Frequently Asked Questions
Nearly-5-year-old African elephant, Ajabu recently dealt with a case of EEHV, a deadly strain of herpesvirus that affects elephants both in human care and in the wild. We’re thrilled to report that Ajabu has made a full recovery! Here are answers to some of the most frequently asked questions about this devastating virus.
What is EEHV?
EEHV (Elephant endotheliotropic herpesvirus) is a type of herpesvirus that can cause fatal hemorrhagic disease in elephants. It is one of the most deadly infections in elephants worldwide, both in the wild and in human care.
Is EEHV preventable?
There is no vaccine or true cure for EEHV, and it is not preventable.
How do we monitor our elephants for the virus?
Dallas Zoo’s veterinary and animal care team do ongoing behavioral training to establish trust with the elephant herd so the animals will voluntarily participate in their own care and present themselves for blood draws twice weekly. We send these elephant blood samples to the National Elephant Herpesvirus Laboratory at the Smithsonian’s National Zoo in Washington, DC for ongoing testing.
Additionally, the Dallas Zoo is part of a multi-institutional research effort that has been underway for more than a decade to study the virus, identify the various strains, learn about their transmission, develop and improve treatments, and find a vaccine.
How did Ajabu contract the virus?
Scientists and veterinarians widely believe that most Asian and African elephants both in zoological environments and in the wild have been exposed to and carry EEHV. But, it is not known why the virus becomes suddenly active from its dormant phase, and we do not know what caused the virus to suddenly become active in Ajabu.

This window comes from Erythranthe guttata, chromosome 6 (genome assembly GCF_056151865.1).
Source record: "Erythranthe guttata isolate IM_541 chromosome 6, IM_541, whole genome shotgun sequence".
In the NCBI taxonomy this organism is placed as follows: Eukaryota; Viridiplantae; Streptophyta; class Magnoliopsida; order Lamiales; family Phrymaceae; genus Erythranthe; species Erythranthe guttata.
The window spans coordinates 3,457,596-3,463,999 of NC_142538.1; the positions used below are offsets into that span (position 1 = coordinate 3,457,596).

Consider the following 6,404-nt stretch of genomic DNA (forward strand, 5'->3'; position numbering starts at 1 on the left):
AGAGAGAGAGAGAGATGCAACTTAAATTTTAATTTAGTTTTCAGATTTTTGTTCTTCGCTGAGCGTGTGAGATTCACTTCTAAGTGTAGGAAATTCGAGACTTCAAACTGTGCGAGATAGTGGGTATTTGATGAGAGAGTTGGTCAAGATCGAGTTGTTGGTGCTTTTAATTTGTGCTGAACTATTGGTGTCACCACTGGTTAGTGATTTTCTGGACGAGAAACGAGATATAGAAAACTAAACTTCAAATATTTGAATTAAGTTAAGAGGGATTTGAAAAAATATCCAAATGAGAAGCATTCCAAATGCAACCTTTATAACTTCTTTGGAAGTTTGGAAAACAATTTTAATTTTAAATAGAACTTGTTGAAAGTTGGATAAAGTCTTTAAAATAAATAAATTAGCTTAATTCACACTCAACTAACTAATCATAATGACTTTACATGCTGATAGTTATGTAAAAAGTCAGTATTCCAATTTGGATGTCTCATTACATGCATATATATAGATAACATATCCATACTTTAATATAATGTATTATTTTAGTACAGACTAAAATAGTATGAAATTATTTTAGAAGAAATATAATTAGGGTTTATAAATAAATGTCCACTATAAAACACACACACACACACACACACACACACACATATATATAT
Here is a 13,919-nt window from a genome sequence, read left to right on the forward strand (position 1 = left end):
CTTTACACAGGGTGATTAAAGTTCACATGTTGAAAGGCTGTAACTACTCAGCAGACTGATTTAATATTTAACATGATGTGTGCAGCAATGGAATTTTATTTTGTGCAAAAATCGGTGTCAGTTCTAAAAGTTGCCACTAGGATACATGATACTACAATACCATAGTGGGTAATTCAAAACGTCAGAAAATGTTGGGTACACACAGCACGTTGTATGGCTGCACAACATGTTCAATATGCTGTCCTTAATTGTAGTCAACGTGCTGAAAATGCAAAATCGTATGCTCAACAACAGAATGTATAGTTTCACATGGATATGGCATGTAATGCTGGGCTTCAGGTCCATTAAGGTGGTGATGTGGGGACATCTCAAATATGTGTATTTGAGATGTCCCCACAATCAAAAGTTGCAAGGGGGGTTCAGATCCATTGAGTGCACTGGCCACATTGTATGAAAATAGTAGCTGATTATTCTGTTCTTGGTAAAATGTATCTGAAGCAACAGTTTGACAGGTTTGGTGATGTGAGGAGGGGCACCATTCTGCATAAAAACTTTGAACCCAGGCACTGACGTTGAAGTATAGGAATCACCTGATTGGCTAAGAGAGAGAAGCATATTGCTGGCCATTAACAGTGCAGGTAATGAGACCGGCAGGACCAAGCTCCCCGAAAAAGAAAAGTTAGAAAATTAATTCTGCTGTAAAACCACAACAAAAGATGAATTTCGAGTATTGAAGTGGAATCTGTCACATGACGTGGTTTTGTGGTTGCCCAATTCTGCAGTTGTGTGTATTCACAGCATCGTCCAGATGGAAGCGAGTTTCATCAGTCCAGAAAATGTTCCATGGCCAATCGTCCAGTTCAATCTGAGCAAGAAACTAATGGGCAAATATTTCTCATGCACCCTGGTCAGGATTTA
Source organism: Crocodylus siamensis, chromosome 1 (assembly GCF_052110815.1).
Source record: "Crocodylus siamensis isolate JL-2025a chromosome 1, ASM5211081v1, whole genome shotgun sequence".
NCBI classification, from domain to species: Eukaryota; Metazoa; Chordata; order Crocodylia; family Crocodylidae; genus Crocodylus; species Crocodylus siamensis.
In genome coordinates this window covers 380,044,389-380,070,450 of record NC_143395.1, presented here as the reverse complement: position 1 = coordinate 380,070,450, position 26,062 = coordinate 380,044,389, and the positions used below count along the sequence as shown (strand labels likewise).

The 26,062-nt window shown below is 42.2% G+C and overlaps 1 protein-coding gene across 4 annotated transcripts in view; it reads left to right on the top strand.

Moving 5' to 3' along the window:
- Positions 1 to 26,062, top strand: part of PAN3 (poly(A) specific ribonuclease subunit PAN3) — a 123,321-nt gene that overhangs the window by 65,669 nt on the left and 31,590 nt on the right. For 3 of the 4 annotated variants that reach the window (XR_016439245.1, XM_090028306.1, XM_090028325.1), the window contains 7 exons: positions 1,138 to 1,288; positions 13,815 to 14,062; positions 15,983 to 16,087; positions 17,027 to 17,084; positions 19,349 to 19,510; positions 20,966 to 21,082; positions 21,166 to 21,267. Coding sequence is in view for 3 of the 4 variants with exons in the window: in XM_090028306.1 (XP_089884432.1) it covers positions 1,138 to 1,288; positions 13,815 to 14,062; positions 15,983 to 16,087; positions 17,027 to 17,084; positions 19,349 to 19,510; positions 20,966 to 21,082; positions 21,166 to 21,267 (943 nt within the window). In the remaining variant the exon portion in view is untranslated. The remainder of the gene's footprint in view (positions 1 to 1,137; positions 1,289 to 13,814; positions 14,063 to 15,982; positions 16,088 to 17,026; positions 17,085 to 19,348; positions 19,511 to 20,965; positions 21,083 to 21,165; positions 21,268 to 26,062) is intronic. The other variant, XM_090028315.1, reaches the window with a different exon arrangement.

What symptoms did Ajabu experience throughout the course of this illness?
In the days leading up to Ajabu’s positive EEHV blood test, he was behaving normally. Veterinarians noted a drop in white blood cell and platelet counts, and aggressive antiviral therapy was started immediately. Ajabu developed lethargy, exhibited edema (swelling) in his legs and a decrease in appetite as his illness progressed, but by managing to start aggressive treatment early, we were able to reduce the severity of the clinical signs.
What treatment was administered?
Ajabu received around-the-clock care from our veterinarians and elephant zoologists throughout his ordeal. He also received four treatments of the antiviral drug, Famcyclovir each day, fluids, vitamins, anti-inflammatories, as well as blood and plasma transfusions and stem cell infusions.
Are the other elephants in the herd affected by this?
We have continued to test samples from all the other elephants within our herd as we would normally. No other elephants in our herd showed any symptoms of disease and have all tested negative.
Why was Ajabu the only elephant in the herd to be affected by EEHV?
African elephants are most at risk for the disease at ages 1-13. Most elephants are able to fight the virus and survive when it comes out of latency. Calves appear to be most susceptible to EEHV disease after they have been weaned, at a time when they are not protected by their mother’s antibodies.
Can elephants transmit EEHV to other elephants?
There is not enough research to confirm how EEHV is transmitted, but most viruses are normally spread from one individual to another. Viral shedding occurs when it comes out of latency (hiding); however, there is no simple way to detect if the virus is active without a blood test. What we do know is that every elephant—in the wild and in human care—probably carries one or more forms of herpesvirus. (Source: Smithsonian’s National Zoo & Conservation Biology Institute)
Can humans or other animals contract EEHV?
Humans and other animal species cannot contract or transmit the virus.
Is the Dallas Zoo now “contaminated” by EEHV?
No. Like all mammals and humans, elephants carry a variety of different herpesviruses throughout their lives, and the majority of them may never cause illness, likely remaining latent (hidden). Some cause mild disease, and some cause severe disease or death. Claims that certain zoos are contaminated once an animal becomes ill from EEHV are unfounded and based on a lack of understanding of how the viruses live within their hosts. Having a herpesvirus is the norm, not the exception. Like many viruses, herpesviruses cannot live very long outside the body, so a herpes outbreak does not “contaminate” a facility. (Source: Smithsonian’s National Zoo & Conservation Biology Institute)